gos'-pel (to euaggelion):
The word gospel is derived from the Anglo-Saxon word which meant "the story concerning God." In the New Testament the Greek word euaggelion, means "good news." It proclaims tidings of deliverance. The word sometimes stands for the record of the life of our Lord (Mark 1:1), embracing all His teachings, as in Acts 20:24. But the word "gospel" now has a peculiar use, and describes primarily the message which Christianity announces. "Good news" is its significance. It means a gift from God. It is the proclamation of the forgiveness of sins and sonship with God restored through Christ. It means remission of sins and reconciliation with God. The gospel is not only a message of salvation, but also the instrument through which the Holy Spirit works (Romans 1:16).
The gospel differs from the law in being known entirely from revelation. It is proclaimed in all its fullness in the revelation given in the New Testament. It is also found, although obscurely, in the Old Testament. It begins with the prophecy concerning the `seed of the woman' (Genesis 3:15), and the promise concerning Abraham, in whom all the nations should be blessed (Genesis 12:3; 15:5) and is also indicated in Acts 10:43 and in the argument in Ro 4.
In the New Testament the gospel never means simply a book, but rather the message which Christ and His apostles announced. In some places it is called "the gospel of God," as, for example, Romans 1:1; 1 Thessalonians 2:2,9; 1 Timothy 1:11. In others it is called "the gospel of Christ" (Mark 1:1; Romans 1:16; 15:19; 1 Corinthians 9:12,18; Galatians 1:7). In another it is called "the gospel of the grace of God" (Acts 20:24); in another "the gospel of peace" (Ephesians 6:15); in another "the gospel of your salvation" (Ephesians 1:13); and in yet another "the glorious gospel" (2 Corinthians 4:4 the King James Version). The gospel is Christ:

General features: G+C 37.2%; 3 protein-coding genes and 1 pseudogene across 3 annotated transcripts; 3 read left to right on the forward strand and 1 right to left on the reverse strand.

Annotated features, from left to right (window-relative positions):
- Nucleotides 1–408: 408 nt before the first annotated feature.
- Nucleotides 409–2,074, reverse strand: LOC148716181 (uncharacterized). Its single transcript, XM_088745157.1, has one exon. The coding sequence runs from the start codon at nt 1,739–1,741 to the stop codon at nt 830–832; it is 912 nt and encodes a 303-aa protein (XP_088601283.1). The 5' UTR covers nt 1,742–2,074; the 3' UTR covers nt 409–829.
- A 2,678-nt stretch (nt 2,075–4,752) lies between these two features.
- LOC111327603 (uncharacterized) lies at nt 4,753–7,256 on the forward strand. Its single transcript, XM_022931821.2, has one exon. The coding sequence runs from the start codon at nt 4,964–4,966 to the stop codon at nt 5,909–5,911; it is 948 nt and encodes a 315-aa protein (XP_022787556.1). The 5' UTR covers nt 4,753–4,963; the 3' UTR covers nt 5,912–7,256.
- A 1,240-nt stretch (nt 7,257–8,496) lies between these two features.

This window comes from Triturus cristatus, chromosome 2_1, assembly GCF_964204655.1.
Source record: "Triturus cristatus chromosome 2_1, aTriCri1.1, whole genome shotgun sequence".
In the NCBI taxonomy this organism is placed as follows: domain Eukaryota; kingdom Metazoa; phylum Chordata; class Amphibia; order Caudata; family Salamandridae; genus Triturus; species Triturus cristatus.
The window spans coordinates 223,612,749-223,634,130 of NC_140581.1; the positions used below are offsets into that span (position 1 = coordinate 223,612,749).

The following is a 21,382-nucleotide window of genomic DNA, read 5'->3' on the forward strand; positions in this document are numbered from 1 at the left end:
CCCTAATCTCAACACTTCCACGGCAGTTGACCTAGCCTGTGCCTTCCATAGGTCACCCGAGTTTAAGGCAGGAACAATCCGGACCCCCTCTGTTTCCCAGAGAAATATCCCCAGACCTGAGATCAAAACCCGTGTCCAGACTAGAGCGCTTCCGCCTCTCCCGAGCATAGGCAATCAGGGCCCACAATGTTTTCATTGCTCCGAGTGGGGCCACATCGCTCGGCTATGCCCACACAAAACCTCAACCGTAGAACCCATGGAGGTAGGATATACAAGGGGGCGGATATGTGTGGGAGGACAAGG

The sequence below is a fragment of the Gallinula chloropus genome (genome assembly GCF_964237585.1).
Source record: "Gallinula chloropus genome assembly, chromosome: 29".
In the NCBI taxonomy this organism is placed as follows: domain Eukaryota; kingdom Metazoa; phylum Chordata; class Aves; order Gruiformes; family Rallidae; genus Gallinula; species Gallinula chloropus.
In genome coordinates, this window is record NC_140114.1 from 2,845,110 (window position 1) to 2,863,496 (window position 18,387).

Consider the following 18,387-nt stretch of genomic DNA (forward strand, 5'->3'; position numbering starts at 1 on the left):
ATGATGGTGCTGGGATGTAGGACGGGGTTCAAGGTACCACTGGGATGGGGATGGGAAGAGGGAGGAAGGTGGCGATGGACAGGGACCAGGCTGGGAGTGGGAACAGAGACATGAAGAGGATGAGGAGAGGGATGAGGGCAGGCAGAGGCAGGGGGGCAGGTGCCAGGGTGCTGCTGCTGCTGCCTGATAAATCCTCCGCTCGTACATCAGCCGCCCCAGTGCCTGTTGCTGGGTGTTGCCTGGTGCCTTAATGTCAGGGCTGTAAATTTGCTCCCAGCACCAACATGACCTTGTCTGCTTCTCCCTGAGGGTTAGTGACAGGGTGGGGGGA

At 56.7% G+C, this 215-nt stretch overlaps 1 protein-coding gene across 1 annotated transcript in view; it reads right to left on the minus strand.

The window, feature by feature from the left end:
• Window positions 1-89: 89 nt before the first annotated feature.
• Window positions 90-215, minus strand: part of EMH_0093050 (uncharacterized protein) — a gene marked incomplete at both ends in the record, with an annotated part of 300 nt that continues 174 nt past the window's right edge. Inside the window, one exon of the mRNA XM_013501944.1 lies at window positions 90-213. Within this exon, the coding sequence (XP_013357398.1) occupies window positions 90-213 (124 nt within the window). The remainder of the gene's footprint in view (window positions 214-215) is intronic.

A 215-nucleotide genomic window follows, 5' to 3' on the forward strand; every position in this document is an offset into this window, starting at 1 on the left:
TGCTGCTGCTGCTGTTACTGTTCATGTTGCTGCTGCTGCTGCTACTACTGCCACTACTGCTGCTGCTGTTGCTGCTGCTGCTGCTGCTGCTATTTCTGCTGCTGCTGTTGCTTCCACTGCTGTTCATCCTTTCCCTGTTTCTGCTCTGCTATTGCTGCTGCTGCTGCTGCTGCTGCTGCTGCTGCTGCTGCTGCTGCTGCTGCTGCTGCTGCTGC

He is the subject of it, the object of it, and the life of it. It was preached by Him (Matthew 4:23; 11:5; Mark 1:14; Luke 4:18 margin), by the apostles (Acts 16:10; Romans 1:15; 2:16; 1 Corinthians 9:16) and by the evangelists (Acts 8:25).
We must note the clear antithesis between the law and the gospel. The distinction between the two is important because, as Luther indicates, it contains the substance of all Christian doctrine. "By the law," says he, "nothing else is meant than God's word and command, directing what to do and what to leave undone, and requiring of us obedience of works. But the gospel is such doctrine of the word of God that neither requires our works nor commands us to do anything, but announces the offered grace of the forgiveness of sin and eternal salvation. Here we do nothing, but only receive what is offered through the word." The gospel, then, is the message of God, the teaching of Christianity, the redemption in and by Jesus Christ, the only begotten Son of God, offered to all mankind. And as the gospel is bound up in the life of Christ, His biography and the record of His works, and the proclamation of what He has to offer, are all gathered into this single word, of which no better definition can be given than that of Melanchthon:
"The gospel is the gratuitous promise of the remission of sins for Christ's sake." To hold tenaciously that in this gospel we have a supernatural revelation is in perfect consistency with the spirit of scientific inquiry. The gospel, as the whole message and doctrine of salvation, and as chiefly efficacious for contrition, faith, justification, renewal and sanctification, deals with facts of revelation and experience.
David H. Bauslin
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